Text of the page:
. The overall hypothesis of Project 2 is that general anesthetics bind to several distinct sites on the GABAAR and that each distinct site has its own pharmacology. ,We aim to devise agents that bind selectively to each distinct site. Furthermore, the affinity for each site depends on: (1) the receptor's subunit composition.
We aim to develop anesthetics that target specific subpopulations of GABAARs, such as ?-subunit containing extrasynaptic vs. ?-subunit containing synaptic receptors;(2) its conformational state. The best general anesthetics will bind with higher affinity to the open than to the resting state, the ratio of affinities defining the anesthetic's efficacy. In extreme cases, affinity for the resting state may be so low that a binding site may only be detectable in the open state of a GABAAR. The project is supported by: (1) the Synthetic Chemistry Core (Core B), with whom we will devise new anesthetics and anesthetic photolabels to support all aims;(2) the Protein Chemistry Core (Core C) who provide HPLC assays required in Aim 1 and the sequencing required in Aims 2 &3, and (3) the Protein Production Core (Core D) who provide the large amounts of GABAARs of various subunit compositions required in all aims.
Aim 1 : The PPG has discovered that [3H]R-azi-etomidate and a barbiturate, [3H]R-mTFD-MPAB, bind at different sites between subunits in the transmembrane domain. These sites are homologous in secondary structure, but differ subtly in sequence. These two agents provide us with tools to study the structure activity relationships that govern selective binding to their separate sites. In addition, the PPG has determined that there is a separate nonhomologous site in the extracellular domain that a convulsant barbiturate interacts with. Because general anesthetics often cause excitation and close analogs are often convulsant or pro-convulsant, it is important to discover the structural rules governing binding to this convulsant site so that undesirable excitatory side effects can be eliminated when designing new general anesthetics, thus lowering toxicity and improving patient care.
Aim 2 seeks new sites on the GABAAR. (1) Inhalational anesthetics can fit into smaller binding pockets than those the PPG has detected to date for intravenous anesthetics, so we will devise smaller photolabels to test this hypothesis. (2) What are the structure activity relationships of the transmembrane domain sites neighboring ?-subunits in GABAARs representative of extrasynaptic receptors? Aim 3 uses time resolved photolabeling to test the hypotheses that: (1) There are intrasubunit sites within the bundle of four helices in the transmembrane domain that only become occupied upon activation, and (2) the prediction of the allosteric model that the relative affinity of an anesthetic for the open vs. the resting state is proportional to efficacy for enhancing GABA-induced currents. This interdisciplinary project aims to improve patient safety by providing new information and concepts that will guide the development of more selective general anesthetics.

National Institute of Health (NIH)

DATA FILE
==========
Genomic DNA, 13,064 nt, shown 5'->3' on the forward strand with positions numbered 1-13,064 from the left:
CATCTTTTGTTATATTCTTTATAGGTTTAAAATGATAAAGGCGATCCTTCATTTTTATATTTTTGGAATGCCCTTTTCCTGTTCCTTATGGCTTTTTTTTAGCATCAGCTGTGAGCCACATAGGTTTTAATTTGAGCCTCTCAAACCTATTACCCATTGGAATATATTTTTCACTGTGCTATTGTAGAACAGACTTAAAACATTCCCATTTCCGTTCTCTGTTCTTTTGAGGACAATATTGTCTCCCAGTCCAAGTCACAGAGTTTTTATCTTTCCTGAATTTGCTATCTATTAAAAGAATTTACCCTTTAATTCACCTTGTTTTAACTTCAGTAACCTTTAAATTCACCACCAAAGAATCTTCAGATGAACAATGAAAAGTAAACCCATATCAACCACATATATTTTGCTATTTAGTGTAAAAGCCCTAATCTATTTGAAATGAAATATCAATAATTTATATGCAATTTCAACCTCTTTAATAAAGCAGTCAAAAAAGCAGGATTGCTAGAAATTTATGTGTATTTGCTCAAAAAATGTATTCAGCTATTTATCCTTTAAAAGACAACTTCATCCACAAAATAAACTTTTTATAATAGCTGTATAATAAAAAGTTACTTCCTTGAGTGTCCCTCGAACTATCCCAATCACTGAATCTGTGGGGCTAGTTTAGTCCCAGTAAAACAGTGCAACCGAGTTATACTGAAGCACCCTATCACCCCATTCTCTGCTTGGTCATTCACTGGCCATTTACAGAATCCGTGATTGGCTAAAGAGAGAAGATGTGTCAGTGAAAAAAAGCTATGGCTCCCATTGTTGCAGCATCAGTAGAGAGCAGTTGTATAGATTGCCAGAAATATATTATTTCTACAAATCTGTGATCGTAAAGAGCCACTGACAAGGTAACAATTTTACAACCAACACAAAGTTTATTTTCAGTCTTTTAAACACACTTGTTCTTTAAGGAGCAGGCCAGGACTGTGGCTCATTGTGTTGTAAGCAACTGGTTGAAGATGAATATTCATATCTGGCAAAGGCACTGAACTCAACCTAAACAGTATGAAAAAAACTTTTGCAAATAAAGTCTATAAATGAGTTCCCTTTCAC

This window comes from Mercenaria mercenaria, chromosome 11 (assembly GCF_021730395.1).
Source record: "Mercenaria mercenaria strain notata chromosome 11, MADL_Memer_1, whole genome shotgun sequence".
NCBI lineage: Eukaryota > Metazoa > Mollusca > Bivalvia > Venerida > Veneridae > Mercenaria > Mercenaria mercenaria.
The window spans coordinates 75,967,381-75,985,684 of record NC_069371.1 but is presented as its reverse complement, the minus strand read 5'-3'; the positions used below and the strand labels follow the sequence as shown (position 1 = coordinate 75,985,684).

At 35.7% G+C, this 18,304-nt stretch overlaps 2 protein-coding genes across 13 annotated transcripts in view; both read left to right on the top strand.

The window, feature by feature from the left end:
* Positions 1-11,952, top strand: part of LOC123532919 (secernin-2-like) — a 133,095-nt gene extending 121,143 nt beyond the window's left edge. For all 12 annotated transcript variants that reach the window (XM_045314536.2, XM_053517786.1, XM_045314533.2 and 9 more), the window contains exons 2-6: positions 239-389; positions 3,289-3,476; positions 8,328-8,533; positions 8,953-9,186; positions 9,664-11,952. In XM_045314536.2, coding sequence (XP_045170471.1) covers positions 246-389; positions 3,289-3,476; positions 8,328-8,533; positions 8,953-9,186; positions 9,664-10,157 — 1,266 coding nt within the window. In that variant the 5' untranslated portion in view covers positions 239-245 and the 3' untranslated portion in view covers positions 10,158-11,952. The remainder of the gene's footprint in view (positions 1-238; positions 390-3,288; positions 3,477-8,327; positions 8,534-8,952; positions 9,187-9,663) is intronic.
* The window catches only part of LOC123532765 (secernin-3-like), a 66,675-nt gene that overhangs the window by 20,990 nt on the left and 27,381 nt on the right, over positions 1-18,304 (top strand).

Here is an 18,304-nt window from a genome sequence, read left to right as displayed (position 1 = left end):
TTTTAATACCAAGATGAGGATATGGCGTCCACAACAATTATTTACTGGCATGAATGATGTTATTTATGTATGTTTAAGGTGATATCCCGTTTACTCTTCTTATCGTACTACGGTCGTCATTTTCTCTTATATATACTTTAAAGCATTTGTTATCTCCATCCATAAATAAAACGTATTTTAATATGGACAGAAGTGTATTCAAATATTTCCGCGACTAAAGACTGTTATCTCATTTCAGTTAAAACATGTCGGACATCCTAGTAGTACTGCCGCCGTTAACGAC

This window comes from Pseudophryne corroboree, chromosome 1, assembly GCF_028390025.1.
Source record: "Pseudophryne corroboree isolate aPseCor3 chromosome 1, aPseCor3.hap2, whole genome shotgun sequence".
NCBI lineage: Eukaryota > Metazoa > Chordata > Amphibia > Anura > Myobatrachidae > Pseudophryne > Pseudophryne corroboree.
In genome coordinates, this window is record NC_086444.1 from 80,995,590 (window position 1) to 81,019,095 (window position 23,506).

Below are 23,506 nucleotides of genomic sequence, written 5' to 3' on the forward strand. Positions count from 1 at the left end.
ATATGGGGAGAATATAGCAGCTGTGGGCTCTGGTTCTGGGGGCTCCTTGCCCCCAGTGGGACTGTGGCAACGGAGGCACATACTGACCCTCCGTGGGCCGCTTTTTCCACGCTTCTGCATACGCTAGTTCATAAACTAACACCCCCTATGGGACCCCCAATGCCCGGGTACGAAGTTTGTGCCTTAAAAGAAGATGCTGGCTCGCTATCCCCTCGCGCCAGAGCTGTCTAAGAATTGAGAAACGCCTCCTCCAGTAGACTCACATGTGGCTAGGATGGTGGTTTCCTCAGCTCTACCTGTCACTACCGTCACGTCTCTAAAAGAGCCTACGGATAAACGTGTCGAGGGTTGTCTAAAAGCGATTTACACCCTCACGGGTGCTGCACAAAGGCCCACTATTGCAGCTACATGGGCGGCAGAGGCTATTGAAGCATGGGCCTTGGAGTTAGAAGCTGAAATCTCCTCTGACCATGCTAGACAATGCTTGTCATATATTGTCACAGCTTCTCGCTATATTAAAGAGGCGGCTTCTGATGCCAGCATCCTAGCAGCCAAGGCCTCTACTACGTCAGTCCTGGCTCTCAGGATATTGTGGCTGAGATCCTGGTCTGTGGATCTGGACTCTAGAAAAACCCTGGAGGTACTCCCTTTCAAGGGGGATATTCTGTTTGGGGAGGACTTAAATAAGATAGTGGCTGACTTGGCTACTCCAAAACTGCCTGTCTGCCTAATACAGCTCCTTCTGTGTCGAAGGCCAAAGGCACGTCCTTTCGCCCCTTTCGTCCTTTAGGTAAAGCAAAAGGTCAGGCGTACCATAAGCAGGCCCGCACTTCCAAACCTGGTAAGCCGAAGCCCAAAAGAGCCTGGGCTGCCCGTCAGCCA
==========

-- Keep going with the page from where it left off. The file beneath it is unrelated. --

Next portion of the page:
Research Program Projects (P01)
Project #
Application #
Study Section
Special Emphasis Panel (ZGM1)
Project Start
Project End
Budget Start
Budget End
Support Year
Fiscal Year
Total Cost
Indirect Cost
Massachusetts General Hospital
United States
Zip Code
Eaton, Megan M; Germann, Allison L; Arora, Ruby et al. (2016) Multiple Non-Equivalent Interfaces Mediate Direct Activation of GABAA Receptors by Propofol. Curr Neuropharmacol 14:772-80
Zhang, Xi (2016) Instant Integrated Ultradeep Quantitative-structural Membrane Proteomics Discovered Post-translational Modification Signatures for Human Cys-loop Receptor Subunit Bias. Mol Cell Proteomics 15:3665-3684
Forman, Stuart A; Miller, Keith W (2016) Mapping General Anesthetic Sites in Heteromeric γ-Aminobutyric Acid Type A Receptors Reveals a Potential For Targeting Receptor Subtypes. Anesth Analg 123:1263-1273
Chiara, David C; Jounaidi, Youssef; Zhou, Xiaojuan et al. (2016) General Anesthetic Binding Sites in Human α4β3δ γ-Aminobutyric Acid Type A Receptors (GABAARs). J Biol Chem 291:26529-26539
Amlong, Corey A; Perkins, Mark G; Houle, Timothy T et al. (2016) Contrasting Effects of the γ-Aminobutyric Acid Type A Receptor β3 Subunit N265M Mutation on Loss of Righting Reflexes Induced by Etomidate and the Novel Anesthetic Barbiturate R-mTFD-MPAB. Anesth Analg 123:1241-1246
Ziemba, Alexis M; Forman, Stuart A (2016) Correction for Inhibition Leads to an Allosteric Co-Agonist Model for Pentobarbital Modulation and Activation of α1β3γ2L GABAA Receptors. PLoS One 11:e0154031
Nourmahnad, Anahita; Stern, Alex T; Hotta, Mayo et al. (2016) Tryptophan and Cysteine Mutations in M1 Helices of α1β3γ2L γ-Aminobutyric Acid Type A Receptors Indicate Distinct Intersubunit Sites for Four Intravenous Anesthetics and One Orphan Site. Anesthesiology 125:1144-1158
Forman, Stuart A; Chiara, David C; Miller, Keith W (2015) Anesthetics target interfacial transmembrane sites in nicotinic acetylcholine receptors. Neuropharmacology 96:169-77
Hamouda, Ayman K; Wang, Ze-Jun; Stewart, Deirdre S et al. (2015) Desformylflustrabromine (dFBr) and [3H]dFBr-Labeled Binding Sites in a Nicotinic Acetylcholine Receptor. Mol Pharmacol 88:1-11
Liu, K; Jounaidi, Y; Forman, S A et al. (2015) Etomidate uniquely modulates the desensitization of recombinant α1β3δ GABA(A) receptors. Neuroscience 300:307-13

Showing the most recent 10 out of 104 publications